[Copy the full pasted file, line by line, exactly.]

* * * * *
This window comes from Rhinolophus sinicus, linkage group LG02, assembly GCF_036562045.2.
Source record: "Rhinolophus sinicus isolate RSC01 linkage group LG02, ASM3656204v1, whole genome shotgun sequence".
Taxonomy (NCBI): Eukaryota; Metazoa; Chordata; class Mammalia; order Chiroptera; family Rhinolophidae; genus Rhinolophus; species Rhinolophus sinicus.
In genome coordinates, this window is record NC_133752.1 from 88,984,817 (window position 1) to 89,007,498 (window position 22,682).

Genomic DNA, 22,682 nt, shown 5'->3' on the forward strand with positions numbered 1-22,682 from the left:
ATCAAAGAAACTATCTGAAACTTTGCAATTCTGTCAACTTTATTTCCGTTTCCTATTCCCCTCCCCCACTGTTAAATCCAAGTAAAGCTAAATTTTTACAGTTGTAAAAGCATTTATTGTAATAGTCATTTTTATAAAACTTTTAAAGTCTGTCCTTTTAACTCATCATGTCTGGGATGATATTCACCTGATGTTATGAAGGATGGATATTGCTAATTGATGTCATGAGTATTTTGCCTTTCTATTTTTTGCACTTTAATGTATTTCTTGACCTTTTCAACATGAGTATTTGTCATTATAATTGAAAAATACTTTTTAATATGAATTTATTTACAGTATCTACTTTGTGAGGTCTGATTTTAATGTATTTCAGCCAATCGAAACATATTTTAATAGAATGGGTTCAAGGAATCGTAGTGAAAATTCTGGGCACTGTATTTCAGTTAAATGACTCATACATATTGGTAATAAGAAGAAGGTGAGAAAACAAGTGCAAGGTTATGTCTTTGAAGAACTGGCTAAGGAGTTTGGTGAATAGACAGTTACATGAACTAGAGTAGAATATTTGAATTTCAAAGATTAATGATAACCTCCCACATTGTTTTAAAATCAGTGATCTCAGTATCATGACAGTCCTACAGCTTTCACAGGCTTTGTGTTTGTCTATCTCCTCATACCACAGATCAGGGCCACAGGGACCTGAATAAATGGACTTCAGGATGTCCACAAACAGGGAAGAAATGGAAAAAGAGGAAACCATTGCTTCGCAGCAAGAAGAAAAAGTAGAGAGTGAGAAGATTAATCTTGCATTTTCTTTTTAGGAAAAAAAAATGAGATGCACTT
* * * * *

This window comes from Rhinolophus sinicus, linkage group LG02, assembly GCF_036562045.2.
Source record: "Rhinolophus sinicus isolate RSC01 linkage group LG02, ASM3656204v1, whole genome shotgun sequence".
Taxonomy (NCBI): Eukaryota; Metazoa; Chordata; class Mammalia; order Chiroptera; family Rhinolophidae; genus Rhinolophus; species Rhinolophus sinicus.
In genome coordinates, this window is record NC_133752.1 from 88,984,817 (window position 1) to 89,007,498 (window position 22,682).

Genomic DNA, 22,682 nt, shown 5'->3' on the forward strand with positions numbered 1-22,682 from the left:
ATCAAAGAAACTATCTGAAACTTTGCAATTCTGTCAACTTTATTTCCGTTTCCTATTCCCCTCCCCCACTGTTAAATCCAAGTAAAGCTAAATTTTTACAGTTGTAAAAGCATTTATTGTAATAGTCATTTTTATAAAACTTTTAAAGTCTGTCCTTTTAACTCATCATGTCTGGGATGATATTCACCTGATGTTATGAAGGATGGATATTGCTAATTGATGTCATGAGTATTTTGCCTTTCTATTTTTTGCACTTTAATGTATTTCTTGACCTTTTCAACATGAGTATTTGTCATTATAATTGAAAAATACTTTTTAATATGAATTTATTTACAGTATCTACTTTGTGAGGTCTGATTTTAATGTATTTCAGCCAATCGAAACATATTTTAATAGAATGGGTTCAAGGAATCGTAGTGAAAATTCTGGGCACTGTATTTCAGTTAAATGACTCATACATATTGGTAATAAGAAGAAGGTGAGAAAACAAGTGCAAGGTTATGTCTTTGAAGAACTGGCTAAGGAGTTTGGTGAATAGACAGTTACATGAACTAGAGTAGAATATTTGAATTTCAAAGATTAATGATAACCTCCCACATTGTTTTAAAATCAGTGATCTCAGTATCATGACAGTCCTACAGCTTTCACAGGCTTTGTGTTTGTCTATCTCCTCATACCACAGATCAGGGCCACAGGGACCTGAATAAATGGACTTCAGGATGTCCACAAACAGGGAAGAAATGGAAAAAGAGGAAACCATTGCTTCGCAGCAAGAAGAAAAAGTAGAGAGTGAGAAGATTAATCTTGCATTTTCTTTTTAGGAAAAAAAAATGAGATGCACTT